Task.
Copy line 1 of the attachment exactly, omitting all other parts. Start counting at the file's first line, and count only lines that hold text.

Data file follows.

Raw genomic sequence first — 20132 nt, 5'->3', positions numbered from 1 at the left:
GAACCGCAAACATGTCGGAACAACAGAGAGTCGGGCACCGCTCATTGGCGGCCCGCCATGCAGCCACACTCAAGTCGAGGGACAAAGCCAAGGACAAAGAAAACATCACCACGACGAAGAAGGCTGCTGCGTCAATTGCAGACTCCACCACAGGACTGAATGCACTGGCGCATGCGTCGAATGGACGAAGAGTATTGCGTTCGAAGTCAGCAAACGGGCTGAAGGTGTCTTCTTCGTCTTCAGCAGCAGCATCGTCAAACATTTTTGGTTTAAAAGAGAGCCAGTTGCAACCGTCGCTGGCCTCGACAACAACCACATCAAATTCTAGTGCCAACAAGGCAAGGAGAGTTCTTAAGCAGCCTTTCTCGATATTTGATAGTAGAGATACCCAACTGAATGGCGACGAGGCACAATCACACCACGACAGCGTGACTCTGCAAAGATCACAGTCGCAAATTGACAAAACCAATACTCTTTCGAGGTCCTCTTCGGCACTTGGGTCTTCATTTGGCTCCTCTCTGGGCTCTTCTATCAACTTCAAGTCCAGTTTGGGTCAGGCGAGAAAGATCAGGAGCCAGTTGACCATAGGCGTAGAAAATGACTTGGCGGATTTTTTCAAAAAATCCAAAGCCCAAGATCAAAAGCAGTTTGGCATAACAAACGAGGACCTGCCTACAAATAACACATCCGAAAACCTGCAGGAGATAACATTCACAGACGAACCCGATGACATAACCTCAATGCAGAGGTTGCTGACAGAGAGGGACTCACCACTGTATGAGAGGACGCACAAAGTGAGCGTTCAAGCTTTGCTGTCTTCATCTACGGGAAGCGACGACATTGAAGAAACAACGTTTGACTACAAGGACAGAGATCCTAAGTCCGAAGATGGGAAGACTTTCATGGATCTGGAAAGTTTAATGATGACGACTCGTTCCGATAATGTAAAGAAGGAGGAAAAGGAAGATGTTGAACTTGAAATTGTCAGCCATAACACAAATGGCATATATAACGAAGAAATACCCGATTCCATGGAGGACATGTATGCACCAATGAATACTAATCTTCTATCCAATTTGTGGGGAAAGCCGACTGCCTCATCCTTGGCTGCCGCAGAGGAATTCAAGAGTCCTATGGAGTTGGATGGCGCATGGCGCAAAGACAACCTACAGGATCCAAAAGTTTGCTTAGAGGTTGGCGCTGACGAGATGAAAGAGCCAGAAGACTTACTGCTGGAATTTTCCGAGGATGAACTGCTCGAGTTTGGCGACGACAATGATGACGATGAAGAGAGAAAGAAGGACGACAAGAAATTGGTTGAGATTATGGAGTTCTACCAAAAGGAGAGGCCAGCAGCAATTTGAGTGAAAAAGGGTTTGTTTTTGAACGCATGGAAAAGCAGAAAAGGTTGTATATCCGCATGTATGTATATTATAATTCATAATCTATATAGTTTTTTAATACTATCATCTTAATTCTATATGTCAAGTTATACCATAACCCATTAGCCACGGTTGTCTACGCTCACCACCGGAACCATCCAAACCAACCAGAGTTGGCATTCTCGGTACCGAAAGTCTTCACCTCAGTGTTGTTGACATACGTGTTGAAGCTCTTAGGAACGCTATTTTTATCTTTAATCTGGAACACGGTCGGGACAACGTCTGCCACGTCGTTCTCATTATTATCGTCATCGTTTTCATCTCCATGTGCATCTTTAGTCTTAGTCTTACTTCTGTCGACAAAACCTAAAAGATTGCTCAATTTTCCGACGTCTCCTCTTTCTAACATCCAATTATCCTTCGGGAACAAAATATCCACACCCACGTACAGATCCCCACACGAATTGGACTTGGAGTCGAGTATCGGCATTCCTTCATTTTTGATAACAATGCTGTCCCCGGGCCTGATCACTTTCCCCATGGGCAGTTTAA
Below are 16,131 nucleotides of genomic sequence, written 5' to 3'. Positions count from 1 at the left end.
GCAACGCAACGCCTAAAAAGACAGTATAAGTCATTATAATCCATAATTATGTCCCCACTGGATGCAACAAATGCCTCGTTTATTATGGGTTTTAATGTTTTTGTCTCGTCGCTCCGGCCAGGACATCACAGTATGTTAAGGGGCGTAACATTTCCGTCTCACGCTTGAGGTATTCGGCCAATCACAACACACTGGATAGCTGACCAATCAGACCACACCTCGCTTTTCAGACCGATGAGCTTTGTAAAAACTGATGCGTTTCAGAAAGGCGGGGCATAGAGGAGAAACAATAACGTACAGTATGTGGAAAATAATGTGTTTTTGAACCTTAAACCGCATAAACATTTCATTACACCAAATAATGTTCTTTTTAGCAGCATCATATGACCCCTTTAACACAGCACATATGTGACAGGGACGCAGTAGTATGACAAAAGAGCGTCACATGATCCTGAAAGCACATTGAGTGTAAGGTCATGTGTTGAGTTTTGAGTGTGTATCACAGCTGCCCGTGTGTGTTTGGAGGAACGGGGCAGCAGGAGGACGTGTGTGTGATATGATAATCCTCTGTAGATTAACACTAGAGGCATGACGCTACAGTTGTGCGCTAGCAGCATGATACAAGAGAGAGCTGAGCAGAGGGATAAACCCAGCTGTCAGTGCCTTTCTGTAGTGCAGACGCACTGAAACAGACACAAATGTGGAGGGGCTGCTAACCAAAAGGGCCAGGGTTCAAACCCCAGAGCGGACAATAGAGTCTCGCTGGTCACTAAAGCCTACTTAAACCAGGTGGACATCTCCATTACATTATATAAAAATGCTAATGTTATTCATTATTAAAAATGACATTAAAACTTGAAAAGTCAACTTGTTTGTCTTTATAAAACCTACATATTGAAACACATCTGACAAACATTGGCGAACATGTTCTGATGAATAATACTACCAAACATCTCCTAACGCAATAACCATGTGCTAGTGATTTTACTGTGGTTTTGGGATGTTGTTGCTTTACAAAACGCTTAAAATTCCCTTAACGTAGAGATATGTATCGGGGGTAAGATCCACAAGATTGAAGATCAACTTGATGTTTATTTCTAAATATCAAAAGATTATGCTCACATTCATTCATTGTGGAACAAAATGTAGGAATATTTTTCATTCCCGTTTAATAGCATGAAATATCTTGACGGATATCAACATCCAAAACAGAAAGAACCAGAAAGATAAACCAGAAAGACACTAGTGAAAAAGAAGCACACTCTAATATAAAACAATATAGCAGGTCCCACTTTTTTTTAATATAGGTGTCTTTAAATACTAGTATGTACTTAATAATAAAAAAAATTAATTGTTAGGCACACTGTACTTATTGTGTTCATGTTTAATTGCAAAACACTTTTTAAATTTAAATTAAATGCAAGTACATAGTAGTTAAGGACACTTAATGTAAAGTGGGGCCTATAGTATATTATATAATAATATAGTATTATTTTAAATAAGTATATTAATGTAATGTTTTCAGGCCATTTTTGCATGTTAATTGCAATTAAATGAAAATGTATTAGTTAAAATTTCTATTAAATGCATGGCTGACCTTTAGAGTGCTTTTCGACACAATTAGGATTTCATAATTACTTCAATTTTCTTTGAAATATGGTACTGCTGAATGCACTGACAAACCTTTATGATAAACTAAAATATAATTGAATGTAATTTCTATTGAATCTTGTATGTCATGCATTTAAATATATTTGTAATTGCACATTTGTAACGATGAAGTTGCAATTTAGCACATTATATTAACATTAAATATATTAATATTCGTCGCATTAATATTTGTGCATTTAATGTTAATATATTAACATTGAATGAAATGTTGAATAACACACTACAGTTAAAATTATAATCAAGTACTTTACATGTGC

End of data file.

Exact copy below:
Raw genomic sequence first — 20132 nt, 5'->3', positions numbered from 1 at the left: